• In 10–20% of patients with sporadic BCC, mutations in the SMO gene allow for unregulated signalling of tumour growth.
  • A small number of sporadic BCC patients have mutations in the PTCH1 homologue PTCH2 (a variant of the PTCH1) and SUFU.

Other genes of importance in BCC risk

Mutations in the tumour suppressor gene P53 and the melanocortin-1 receptor (MCR1) gene may be involved in the development of sporadic BCC.

P53 gene

  • P53 encodes the protein P53 which has been termed ‘guardian of the genome’.
  • The P53 protein functions to sense genotoxic injury and arrest cell division allowing DNA repair to occur before replication.
  • In the case of extensive DNA damage, it induces apoptosis (cell death) to eliminate defective and potentially malignant cells.
  • Mutations of P53 occur in a wide variety of human cancers including BCC.
  • In 44–100% of BCC patients, mutations are found in P53, most likely as a result of exposure to UV radiation.
  • Arsenic exposure is well known to contribute to BCC formation and is thought to occur through DNA methylation of genes in the P53 pathway.

Melanocortin-1 receptor gene

  • The MC1R gene codes for the melanocortin-1 receptor gene (MC1R) protein expressed on the surface of melanocytes.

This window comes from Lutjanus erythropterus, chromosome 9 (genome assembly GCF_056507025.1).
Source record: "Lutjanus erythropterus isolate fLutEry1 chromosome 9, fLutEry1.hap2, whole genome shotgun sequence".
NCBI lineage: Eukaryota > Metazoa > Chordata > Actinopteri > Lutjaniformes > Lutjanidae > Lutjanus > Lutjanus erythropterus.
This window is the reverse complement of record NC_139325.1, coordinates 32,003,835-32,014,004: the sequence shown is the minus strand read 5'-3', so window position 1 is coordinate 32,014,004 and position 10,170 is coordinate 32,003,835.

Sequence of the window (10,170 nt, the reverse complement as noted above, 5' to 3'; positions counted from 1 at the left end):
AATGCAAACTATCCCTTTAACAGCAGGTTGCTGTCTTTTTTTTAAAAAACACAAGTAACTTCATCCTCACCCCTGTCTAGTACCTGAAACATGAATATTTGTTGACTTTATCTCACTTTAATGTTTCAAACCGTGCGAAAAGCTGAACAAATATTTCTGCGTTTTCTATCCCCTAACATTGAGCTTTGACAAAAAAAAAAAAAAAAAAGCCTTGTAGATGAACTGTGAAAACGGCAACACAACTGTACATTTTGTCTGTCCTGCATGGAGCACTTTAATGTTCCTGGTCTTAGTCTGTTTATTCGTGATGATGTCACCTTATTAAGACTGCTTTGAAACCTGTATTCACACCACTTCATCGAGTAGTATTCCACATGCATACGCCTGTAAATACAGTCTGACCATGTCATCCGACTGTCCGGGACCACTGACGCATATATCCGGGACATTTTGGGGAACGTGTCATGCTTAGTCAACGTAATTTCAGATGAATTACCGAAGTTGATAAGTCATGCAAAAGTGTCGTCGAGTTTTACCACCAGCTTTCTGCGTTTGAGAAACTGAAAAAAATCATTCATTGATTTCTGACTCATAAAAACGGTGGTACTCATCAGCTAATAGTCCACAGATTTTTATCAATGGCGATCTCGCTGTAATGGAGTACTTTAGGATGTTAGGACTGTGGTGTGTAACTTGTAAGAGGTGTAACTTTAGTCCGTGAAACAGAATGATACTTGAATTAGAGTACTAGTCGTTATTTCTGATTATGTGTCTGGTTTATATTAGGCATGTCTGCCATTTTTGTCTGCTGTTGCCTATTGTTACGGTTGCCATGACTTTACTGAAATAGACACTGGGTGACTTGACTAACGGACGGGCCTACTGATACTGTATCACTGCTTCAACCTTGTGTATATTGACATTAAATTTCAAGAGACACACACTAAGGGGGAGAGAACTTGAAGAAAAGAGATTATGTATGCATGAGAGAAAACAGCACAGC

• Upon stimulation by the α-melanocyte-stimulating hormone (αMSH), it leads to the production of melanin in the skin and hair.
  • If the MC1R gene is a wild type, eumelanin is produced leading to tanned skin and dark hair.
  • The MC1R red hair colour (RHC) variants lead to the production of pheomelanin and the RHC phenotype: fair skin, red hair, freckles and a higher susceptibility to melanoma and non-melanoma skin cancers.
  • Various studies confirm the association of MC1R variants with BCC risk and show that a fair complexion in addition to MC1R variants greatly increases this risk.

Miscellaneous genes

Mutations/variants of the following genes may predispose patients to sporadic BCC:

  • Glutathione-S-transferase gene (cellular glutathione-S-transferases are involved in the protection against oxidative stress on the skin)
  • P 450 CYP enzyme gene (cytochrome P450 enzymes are involved in detoxification of numerous xenobiotics including carcinogenic components of tobacco smoke)
  • DNA repair gene XRCC3
  • Cyclin-dependent kinase inhibitor genes CDKN2A and CDKN2B
  • Basal keratinocyte keratin K5 gene
  • BRM gene.

Hedgehog antagonist for advanced BCC

Vismodegib (trade name Erivedge™) is a hedgehog pathway inhibitor that was approved in 2012 for the treatment of advanced and metastatic BCC. In 2015, sonidegib was also approved for the treatment for advanced basal cell carcinoma.

Other therapies targeting molecules of the HH signalling pathway are under development.

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References

  • De Zwaan SE, Haass NK. Genetics of basal cell carcinoma. Australas J Dermatol 2010; 51: 81–92.
  • Madan V, Hoban P, Strange RC, et al. Genetics and risk factors for basal cell carcinoma. Br J Dermatol 2006; 154(Suppl 1): 5–7.
  • Bale AE, Yu KP. The hedgehog pathway and basal cell carcinomas. Hum Mol Genet 2001; 10: 757–62.
  • Zhang H, Ping XL, Lee PK, et al. Role of PTCH and p53 genes in early-onset basal cell carcinoma. Am J Pathol 2001; 158: 381–5.

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Text: Miiskin